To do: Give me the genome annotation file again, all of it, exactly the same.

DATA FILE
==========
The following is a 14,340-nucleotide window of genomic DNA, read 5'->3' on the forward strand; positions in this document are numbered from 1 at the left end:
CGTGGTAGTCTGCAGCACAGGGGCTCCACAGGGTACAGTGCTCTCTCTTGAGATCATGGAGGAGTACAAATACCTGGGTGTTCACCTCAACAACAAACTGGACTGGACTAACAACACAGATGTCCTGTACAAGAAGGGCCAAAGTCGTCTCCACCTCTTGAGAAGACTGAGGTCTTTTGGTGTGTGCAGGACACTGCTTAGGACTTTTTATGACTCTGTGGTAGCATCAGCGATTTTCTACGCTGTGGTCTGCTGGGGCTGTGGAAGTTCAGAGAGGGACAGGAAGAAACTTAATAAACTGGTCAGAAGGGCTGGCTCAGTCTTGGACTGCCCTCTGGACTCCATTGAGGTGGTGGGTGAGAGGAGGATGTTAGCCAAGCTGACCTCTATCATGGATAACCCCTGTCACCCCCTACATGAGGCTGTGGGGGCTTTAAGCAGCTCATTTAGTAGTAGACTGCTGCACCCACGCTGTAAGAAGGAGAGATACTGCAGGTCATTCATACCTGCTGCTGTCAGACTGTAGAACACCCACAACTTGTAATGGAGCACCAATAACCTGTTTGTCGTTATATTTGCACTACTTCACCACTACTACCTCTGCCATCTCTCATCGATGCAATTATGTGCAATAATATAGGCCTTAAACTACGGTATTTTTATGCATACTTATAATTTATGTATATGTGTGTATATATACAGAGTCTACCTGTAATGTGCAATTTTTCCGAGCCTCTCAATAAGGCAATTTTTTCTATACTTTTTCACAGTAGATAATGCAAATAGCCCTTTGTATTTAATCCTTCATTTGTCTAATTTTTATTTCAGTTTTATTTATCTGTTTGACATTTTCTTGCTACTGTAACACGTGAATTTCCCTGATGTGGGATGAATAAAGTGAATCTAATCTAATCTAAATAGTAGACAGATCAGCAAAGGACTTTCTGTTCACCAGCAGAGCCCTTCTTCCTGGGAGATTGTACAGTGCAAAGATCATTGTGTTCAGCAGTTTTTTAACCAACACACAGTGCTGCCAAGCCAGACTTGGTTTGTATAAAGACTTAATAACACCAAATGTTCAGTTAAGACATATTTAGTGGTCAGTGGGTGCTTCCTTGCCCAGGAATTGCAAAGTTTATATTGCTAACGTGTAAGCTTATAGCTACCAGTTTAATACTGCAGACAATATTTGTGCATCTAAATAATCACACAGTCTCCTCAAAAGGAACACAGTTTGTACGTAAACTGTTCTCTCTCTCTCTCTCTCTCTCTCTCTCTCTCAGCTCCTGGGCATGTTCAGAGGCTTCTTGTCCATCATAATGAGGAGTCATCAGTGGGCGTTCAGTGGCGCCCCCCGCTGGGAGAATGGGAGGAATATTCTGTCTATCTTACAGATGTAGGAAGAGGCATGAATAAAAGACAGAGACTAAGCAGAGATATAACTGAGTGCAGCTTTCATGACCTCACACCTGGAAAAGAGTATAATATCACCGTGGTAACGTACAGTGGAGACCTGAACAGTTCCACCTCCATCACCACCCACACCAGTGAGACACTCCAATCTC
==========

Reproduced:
The following is a 14,340-nucleotide window of genomic DNA, read 5'->3' on the forward strand; positions in this document are numbered from 1 at the left end:
CGTGGTAGTCTGCAGCACAGGGGCTCCACAGGGTACAGTGCTCTCTCTTGAGATCATGGAGGAGTACAAATACCTGGGTGTTCACCTCAACAACAAACTGGACTGGACTAACAACACAGATGTCCTGTACAAGAAGGGCCAAAGTCGTCTCCACCTCTTGAGAAGACTGAGGTCTTTTGGTGTGTGCAGGACACTGCTTAGGACTTTTTATGACTCTGTGGTAGCATCAGCGATTTTCTACGCTGTGGTCTGCTGGGGCTGTGGAAGTTCAGAGAGGGACAGGAAGAAACTTAATAAACTGGTCAGAAGGGCTGGCTCAGTCTTGGACTGCCCTCTGGACTCCATTGAGGTGGTGGGTGAGAGGAGGATGTTAGCCAAGCTGACCTCTATCATGGATAACCCCTGTCACCCCCTACATGAGGCTGTGGGGGCTTTAAGCAGCTCATTTAGTAGTAGACTGCTGCACCCACGCTGTAAGAAGGAGAGATACTGCAGGTCATTCATACCTGCTGCTGTCAGACTGTAGAACACCCACAACTTGTAATGGAGCACCAATAACCTGTTTGTCGTTATATTTGCACTACTTCACCACTACTACCTCTGCCATCTCTCATCGATGCAATTATGTGCAATAATATAGGCCTTAAACTACGGTATTTTTATGCATACTTATAATTTATGTATATGTGTGTATATATACAGAGTCTACCTGTAATGTGCAATTTTTCCGAGCCTCTCAATAAGGCAATTTTTTCTATACTTTTTCACAGTAGATAATGCAAATAGCCCTTTGTATTTAATCCTTCATTTGTCTAATTTTTATTTCAGTTTTATTTATCTGTTTGACATTTTCTTGCTACTGTAACACGTGAATTTCCCTGATGTGGGATGAATAAAGTGAATCTAATCTAATCTAAATAGTAGACAGATCAGCAAAGGACTTTCTGTTCACCAGCAGAGCCCTTCTTCCTGGGAGATTGTACAGTGCAAAGATCATTGTGTTCAGCAGTTTTTTAACCAACACACAGTGCTGCCAAGCCAGACTTGGTTTGTATAAAGACTTAATAACACCAAATGTTCAGTTAAGACATATTTAGTGGTCAGTGGGTGCTTCCTTGCCCAGGAATTGCAAAGTTTATATTGCTAACGTGTAAGCTTATAGCTACCAGTTTAATACTGCAGACAATATTTGTGCATCTAAATAATCACACAGTCTCCTCAAAAGGAACACAGTTTGTACGTAAACTGTTCTCTCTCTCTCTCTCTCTCTCTCTCTCTCTCAGCTCCTGGGCATGTTCAGAGGCTTCTTGTCCATCATAATGAGGAGTCATCAGTGGGCGTTCAGTGGCGCCCCCCGCTGGGAGAATGGGAGGAATATTCTGTCTATCTTACAGATGTAGGAAGAGGCATGAATAAAAGACAGAGACTAAGCAGAGATATAACTGAGTGCAGCTTTCATGACCTCACACCTGGAAAAGAGTATAATATCACCGTGGTAACGTACAGTGGAGACCTGAACAGTTCCACCTCCATCACCACCCACACCAGTGAGACACTCCAATCTC